I'm trying to build a low-pass filter for converting the PWM output of an Arduino to a (somewhat) stable DC output with the corresponding voltage.
I'm using the RC filter design shown on this online calculator.
I have a 0.1uF capacitor at my disposal. Using this calculator I concluded that a 20kOhm resistor is enough for the ripples to become acceptable (PWM Frequency is 980Hz).
I already tested my circuit without using PWM and a low-pass filter and instead just put a resistor in (it's powering an IR LED, very simple circuit: Just one resistor and one LED). I realized that I can't put in more than 1kOhm before the LED gets too weak to be detected by my IR receiver.
The output on the linked calculator confuses me because even though there's a 20kOhm resistor connected to the source, the output can reach the full 5 volts the Arduino is supplying.
So I wonder, what resistance does this low-pass filter (resistor + capacitor) actually have? If I don't put in another resistor after the low-pass filter, will my LED burn out?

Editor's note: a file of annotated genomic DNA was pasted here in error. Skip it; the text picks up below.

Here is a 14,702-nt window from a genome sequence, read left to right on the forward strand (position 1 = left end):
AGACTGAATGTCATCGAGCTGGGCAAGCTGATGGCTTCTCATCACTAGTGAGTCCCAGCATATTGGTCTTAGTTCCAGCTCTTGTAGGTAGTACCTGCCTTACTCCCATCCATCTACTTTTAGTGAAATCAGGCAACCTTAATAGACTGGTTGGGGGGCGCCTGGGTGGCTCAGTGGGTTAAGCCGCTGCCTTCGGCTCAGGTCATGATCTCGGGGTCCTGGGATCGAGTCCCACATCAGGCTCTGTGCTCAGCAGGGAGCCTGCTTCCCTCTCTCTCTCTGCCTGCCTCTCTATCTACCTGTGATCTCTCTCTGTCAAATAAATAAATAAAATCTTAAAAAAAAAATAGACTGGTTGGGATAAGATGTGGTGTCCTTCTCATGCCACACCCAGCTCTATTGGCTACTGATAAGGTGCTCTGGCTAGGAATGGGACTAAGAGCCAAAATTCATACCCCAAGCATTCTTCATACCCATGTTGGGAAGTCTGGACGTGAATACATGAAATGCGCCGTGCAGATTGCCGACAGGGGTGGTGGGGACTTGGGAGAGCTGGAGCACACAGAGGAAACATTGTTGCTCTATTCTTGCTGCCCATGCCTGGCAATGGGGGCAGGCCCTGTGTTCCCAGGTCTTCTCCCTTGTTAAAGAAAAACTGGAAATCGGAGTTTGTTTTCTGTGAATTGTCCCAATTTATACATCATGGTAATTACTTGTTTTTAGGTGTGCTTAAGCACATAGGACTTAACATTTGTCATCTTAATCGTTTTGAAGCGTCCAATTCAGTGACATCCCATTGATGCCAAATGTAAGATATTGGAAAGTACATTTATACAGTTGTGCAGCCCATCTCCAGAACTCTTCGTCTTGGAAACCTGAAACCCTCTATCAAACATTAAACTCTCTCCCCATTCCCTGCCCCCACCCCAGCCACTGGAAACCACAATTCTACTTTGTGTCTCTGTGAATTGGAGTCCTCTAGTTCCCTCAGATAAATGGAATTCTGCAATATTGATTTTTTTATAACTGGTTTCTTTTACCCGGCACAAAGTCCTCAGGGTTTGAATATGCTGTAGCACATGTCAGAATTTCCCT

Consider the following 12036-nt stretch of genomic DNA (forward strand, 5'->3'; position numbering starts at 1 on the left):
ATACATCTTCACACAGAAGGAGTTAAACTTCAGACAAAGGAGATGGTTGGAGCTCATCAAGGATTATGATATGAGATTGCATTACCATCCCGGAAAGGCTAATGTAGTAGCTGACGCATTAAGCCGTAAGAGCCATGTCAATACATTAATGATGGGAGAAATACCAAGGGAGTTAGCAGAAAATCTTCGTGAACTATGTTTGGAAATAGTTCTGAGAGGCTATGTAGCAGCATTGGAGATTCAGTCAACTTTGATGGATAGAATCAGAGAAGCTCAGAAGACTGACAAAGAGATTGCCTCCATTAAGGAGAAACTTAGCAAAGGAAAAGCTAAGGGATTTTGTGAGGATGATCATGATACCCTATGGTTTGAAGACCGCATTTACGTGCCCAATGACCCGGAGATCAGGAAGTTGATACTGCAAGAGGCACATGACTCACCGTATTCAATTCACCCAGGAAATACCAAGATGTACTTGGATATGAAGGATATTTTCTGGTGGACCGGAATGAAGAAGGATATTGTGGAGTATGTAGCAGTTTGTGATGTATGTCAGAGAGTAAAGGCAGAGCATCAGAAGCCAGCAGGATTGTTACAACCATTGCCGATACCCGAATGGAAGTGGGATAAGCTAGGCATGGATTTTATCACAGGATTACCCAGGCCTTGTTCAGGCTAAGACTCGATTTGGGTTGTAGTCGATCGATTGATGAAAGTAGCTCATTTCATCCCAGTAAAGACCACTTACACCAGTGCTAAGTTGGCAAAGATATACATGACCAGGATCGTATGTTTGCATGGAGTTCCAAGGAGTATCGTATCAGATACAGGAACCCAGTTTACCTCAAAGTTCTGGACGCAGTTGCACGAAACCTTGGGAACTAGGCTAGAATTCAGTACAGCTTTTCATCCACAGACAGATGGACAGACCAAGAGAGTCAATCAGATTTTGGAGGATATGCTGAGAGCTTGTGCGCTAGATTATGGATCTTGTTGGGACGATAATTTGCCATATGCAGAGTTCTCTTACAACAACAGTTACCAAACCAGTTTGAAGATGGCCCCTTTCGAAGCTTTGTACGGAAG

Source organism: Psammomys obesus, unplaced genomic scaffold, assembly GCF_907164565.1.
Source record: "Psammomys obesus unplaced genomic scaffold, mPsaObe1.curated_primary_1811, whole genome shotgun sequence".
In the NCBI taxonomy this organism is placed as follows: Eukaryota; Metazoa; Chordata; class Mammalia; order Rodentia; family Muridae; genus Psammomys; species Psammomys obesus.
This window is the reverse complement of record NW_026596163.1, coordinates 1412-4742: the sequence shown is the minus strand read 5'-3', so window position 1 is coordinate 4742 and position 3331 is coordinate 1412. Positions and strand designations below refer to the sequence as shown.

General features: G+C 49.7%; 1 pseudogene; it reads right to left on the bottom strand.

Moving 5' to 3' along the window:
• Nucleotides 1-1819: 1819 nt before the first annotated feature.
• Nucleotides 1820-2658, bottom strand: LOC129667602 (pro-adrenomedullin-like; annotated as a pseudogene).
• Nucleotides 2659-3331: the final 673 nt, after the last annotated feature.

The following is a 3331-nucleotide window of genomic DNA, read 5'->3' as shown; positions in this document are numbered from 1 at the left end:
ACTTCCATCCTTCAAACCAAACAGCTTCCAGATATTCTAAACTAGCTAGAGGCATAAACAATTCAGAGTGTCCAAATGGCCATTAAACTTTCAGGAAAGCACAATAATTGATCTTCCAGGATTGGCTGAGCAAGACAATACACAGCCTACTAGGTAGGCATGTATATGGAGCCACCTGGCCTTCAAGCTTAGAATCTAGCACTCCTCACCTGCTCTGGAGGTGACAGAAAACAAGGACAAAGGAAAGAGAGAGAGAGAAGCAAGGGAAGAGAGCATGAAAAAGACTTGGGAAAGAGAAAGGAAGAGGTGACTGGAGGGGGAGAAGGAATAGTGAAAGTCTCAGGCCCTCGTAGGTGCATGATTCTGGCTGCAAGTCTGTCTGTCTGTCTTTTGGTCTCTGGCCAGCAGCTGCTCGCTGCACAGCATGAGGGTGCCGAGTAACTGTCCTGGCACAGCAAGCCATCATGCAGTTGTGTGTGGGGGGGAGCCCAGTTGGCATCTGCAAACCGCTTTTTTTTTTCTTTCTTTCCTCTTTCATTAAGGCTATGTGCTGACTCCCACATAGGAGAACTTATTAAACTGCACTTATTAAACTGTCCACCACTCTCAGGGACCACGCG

I'm sorry if this is badly worded, I'm new to the world of electrical engineering.
Background: I'm trying to produce a square-wave, making both the voltage and frequency controllable by the Arduino. Therefore I need this low-pass filter converting the Arduinos PWM output to a steady DC output. I then feed it through a transistor which is controlled by a second Arduino output delivering a square wave (say 38kHz, produced by tone()). This will then power an IR LED used to detect distances. By changing the duty cycle of the PWM output I can then control the voltage of the 38kHz signal the LED gets, and can use this to control the sensitivity of my distance detector (I'm aware that I can also use a frequency sweep instead, but this doesn't work for reasons unrelated to this question).